Wednesdays 6:20 p.m--9:00 p.m.
Dr. Barbara C. Ewell
Loyola University New Orleans
Jasper Johns: Three Flags, 1958
Course Description and Goals
This course includes a varying selection of American writers from the colonial period to the present, highlighting specific writers and texts that have shaped our national identity and literary canons. While the notion of “masterworks” is itself a little problematic, privileging texts and writers that support a single and often exclusive “master” narrative of American identity, it remains true that some works and authors have had significant effects on the American literary tradition, not to mention on our collective sense of what it means to be “American.” This course will focus on a selection of texts (and writers) that have “made a difference”—in shaping cultural identity and values, in (re)defining literary techniques, or in articulating unrecognized or unacknowledged dimensions of American experience. Our readings will include several of the most visible works in the American literary canon, as well as others whose impact has perhaps been less obvious, but remain no less critical.
· developing an appreciation for some of the most influential texts in the American literary tradition;
· recognizing and assessing the values embodied in these texts and traditions;
· examining some of the diversity in the American experience and how individuals confront those differences;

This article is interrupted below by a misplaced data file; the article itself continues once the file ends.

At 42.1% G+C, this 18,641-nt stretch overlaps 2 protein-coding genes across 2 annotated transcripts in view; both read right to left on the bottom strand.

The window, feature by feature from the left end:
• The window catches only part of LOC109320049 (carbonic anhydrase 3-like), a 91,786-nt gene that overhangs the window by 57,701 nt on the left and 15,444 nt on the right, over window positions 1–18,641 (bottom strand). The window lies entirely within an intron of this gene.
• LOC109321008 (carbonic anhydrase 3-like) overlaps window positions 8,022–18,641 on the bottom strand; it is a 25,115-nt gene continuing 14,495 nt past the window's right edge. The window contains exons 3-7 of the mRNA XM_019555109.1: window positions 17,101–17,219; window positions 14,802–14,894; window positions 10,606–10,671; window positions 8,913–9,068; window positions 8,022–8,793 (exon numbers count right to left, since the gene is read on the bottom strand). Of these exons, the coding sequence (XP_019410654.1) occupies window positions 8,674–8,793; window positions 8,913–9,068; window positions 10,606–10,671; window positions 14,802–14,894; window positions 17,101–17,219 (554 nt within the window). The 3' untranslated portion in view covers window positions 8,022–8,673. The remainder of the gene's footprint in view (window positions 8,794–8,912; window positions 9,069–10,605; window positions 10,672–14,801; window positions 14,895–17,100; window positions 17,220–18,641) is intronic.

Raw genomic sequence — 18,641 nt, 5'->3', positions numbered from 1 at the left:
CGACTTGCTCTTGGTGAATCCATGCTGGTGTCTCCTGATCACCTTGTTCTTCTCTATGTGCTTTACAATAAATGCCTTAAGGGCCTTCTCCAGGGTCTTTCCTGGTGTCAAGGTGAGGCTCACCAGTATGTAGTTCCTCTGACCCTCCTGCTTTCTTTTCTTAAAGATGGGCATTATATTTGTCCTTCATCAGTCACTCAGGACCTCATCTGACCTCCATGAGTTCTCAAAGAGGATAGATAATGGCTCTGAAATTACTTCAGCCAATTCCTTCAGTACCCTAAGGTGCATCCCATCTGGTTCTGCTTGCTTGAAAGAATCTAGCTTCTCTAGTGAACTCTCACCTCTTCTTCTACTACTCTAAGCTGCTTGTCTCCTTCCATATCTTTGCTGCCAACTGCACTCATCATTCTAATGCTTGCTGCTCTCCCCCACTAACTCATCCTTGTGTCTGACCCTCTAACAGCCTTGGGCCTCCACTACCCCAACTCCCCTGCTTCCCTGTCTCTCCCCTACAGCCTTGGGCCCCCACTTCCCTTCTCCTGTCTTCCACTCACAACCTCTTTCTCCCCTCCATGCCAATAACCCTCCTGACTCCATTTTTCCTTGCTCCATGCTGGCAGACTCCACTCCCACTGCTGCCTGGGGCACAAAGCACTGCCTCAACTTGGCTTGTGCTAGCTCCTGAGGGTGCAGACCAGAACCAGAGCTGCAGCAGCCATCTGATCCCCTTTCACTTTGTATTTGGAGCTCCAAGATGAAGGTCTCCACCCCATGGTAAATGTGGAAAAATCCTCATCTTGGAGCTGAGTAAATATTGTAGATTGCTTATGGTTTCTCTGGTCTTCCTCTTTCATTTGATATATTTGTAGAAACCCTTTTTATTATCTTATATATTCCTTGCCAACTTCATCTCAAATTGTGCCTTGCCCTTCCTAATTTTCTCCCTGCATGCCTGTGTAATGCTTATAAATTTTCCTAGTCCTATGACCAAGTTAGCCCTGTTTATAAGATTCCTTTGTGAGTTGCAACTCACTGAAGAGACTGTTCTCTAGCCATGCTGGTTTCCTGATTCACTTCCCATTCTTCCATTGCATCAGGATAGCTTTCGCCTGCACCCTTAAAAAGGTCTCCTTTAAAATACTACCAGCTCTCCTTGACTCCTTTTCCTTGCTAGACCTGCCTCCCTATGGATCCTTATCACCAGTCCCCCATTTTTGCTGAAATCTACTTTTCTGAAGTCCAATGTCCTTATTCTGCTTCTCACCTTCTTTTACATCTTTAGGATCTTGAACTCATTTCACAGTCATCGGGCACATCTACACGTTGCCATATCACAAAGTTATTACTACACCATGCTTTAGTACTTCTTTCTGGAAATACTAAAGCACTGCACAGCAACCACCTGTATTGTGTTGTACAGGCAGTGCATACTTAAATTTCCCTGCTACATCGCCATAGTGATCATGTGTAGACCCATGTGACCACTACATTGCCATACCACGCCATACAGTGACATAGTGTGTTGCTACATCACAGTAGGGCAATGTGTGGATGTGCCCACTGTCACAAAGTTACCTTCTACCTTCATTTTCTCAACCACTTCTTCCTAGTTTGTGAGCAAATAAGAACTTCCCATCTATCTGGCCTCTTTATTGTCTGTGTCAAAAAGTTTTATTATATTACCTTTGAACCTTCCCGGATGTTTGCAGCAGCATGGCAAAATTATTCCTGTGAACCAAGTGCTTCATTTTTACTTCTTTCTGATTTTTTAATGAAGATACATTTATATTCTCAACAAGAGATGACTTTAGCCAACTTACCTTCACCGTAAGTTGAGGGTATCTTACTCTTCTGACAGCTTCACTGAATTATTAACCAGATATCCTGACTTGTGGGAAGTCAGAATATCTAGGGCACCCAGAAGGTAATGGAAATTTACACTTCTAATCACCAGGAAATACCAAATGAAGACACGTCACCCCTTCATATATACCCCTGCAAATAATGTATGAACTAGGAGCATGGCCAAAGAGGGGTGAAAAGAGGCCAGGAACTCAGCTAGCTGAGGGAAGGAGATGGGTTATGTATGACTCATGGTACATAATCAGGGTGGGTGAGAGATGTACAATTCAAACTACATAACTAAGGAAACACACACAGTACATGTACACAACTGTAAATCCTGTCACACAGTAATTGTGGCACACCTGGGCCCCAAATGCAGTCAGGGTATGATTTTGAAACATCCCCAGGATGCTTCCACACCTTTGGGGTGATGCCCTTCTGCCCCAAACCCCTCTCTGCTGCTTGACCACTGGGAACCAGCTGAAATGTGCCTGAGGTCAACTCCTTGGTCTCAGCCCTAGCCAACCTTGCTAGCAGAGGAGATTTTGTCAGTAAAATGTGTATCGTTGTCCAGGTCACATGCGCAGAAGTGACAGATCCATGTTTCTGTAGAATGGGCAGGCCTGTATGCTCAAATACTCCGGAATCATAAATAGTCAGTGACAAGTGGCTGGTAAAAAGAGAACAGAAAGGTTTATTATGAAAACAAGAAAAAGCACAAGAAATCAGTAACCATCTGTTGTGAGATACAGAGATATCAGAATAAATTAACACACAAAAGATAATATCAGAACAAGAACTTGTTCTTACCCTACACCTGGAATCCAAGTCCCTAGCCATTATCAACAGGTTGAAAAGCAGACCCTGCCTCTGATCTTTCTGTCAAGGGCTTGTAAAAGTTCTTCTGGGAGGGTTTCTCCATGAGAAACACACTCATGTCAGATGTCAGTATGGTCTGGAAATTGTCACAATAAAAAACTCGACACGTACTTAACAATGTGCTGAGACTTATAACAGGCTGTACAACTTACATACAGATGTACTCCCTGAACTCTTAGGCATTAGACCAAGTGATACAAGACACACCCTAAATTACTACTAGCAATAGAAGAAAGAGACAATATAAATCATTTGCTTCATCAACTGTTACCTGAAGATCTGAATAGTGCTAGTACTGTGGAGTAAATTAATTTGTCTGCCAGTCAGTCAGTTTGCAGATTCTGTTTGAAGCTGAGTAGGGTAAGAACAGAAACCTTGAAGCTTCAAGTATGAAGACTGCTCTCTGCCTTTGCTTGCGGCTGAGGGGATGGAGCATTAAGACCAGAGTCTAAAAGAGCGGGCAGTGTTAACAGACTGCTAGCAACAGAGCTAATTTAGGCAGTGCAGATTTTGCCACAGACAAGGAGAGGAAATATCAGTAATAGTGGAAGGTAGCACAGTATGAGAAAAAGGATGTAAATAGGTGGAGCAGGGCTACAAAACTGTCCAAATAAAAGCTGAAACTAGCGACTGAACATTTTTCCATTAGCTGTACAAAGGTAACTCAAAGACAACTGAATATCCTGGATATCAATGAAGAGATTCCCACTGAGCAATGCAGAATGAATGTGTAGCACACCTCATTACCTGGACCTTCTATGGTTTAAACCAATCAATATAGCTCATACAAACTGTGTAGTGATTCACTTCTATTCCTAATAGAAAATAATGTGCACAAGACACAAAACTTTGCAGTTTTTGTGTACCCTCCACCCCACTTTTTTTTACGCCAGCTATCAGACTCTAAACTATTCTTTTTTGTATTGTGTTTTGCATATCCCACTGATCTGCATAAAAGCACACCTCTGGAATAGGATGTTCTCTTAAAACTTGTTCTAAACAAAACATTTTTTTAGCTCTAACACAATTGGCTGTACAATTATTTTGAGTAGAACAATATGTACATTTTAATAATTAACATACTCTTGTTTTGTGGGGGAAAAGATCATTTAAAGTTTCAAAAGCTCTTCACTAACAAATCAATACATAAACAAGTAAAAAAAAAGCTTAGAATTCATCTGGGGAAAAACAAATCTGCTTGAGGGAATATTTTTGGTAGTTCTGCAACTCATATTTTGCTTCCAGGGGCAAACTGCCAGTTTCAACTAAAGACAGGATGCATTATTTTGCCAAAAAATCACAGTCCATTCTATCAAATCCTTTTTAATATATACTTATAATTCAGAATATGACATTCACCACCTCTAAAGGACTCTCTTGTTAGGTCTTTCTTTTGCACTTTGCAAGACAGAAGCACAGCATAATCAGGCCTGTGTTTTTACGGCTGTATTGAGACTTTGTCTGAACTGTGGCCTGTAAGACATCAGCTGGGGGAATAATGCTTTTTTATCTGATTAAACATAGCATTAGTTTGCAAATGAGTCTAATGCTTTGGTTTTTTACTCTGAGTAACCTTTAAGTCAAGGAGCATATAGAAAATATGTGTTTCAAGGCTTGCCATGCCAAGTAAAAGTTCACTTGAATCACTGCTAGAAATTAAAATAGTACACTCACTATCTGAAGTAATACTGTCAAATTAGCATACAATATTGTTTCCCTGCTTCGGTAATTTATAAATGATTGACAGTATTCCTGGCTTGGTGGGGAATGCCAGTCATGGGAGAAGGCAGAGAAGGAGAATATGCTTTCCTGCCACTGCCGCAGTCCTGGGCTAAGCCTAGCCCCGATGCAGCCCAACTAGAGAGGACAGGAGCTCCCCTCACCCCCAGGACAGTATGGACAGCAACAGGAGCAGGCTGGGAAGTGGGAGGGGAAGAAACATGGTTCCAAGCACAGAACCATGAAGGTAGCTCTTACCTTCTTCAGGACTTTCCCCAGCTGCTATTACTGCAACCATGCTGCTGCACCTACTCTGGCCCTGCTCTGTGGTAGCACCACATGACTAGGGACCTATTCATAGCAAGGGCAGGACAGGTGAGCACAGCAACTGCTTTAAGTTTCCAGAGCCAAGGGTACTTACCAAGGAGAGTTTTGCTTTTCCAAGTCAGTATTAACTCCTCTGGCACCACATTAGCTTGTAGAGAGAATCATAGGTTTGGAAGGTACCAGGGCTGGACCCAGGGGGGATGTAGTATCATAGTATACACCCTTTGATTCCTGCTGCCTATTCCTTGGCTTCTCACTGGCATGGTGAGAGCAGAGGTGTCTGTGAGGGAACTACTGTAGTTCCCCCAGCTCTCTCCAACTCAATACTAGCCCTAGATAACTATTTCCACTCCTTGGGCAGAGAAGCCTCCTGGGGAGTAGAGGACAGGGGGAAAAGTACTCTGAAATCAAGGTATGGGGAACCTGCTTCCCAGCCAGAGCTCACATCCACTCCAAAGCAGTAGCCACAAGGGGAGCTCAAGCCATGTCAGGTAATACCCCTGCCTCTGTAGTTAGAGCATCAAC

· articulating and exploring in writing, both formal and informal, the texts and critical contexts of the American literary tradition;
· gaining experience in oral and electronic presentations;
· exploring the relevance of these writings and issues to our own life and times.
The following is a proposed list of texts and writers, but changes and substitutions may still occur. Some of these and other texts may also be available electronically.
Harriet Beecher Stowe, Uncle Tom's Cabin: Or, Life Among the Lowly, 1852
Walt Whitman, Leaves of Grass, 1855
Mark Twain, Huckleberry Finn, 1885
Kate Chopin, The Awakening, 1899
T S. Eliot, The Wasteland, 1922
Richard Wright, Uncle Tom’s Children, 1936
William Faulkner, The Bear, 1942
Arthur Miller, Death of a Salesman, 1946
Allen Ginsberg, Howl, 1955
Toni Morrison, Beloved, 1987
Adrienne Rich, Atlas of a Difficult World, 1991
Dorothy Allison, Bastard Out of Carolina, 1992
Note: Some of these (and other) texts may also be available electronically.
COMP119 or ENGL-T122 [composition] and LITC260, ENGL-T125 or ENGL-A205 or equivalent courses.
Weekly Comments (25-30%)
Each week, you will post a comment, question, or reflection (or a response to someone else's comment) on the current reading on a Blackboard forum (about 150-200 words) by the day before class (by Tuesday midnight). Your posts will constitute a sort of online journal, reflecting your informal responses to the readings and your responses to others' comments. Entries will be counted if they are timely and substantive and graded contractually; e.g., 14=A, 12=B, 10=C, 8=D, fewer than 8=F.
American Letters presentation with prezi (20-25%)
This assignment will require a partner and will focus on an important or influential American text or writer that “made a difference” in American literary history. There will be two parts: a brief oral presentation to the class, scheduled throughout the semester, accompanied by an illustrative prezi and a supplemental handout. The presentations should summarize the text or writer, indicate its influence and indicate specific connections to the literature we are reading.
One or two formal essays (25-30%)
One or two short formal essays (1000-1500 words) on topics to be assigned.
Final examination (15-20%)
A comprehensive examination, consisting of essay questions and possibly some short-answer questions.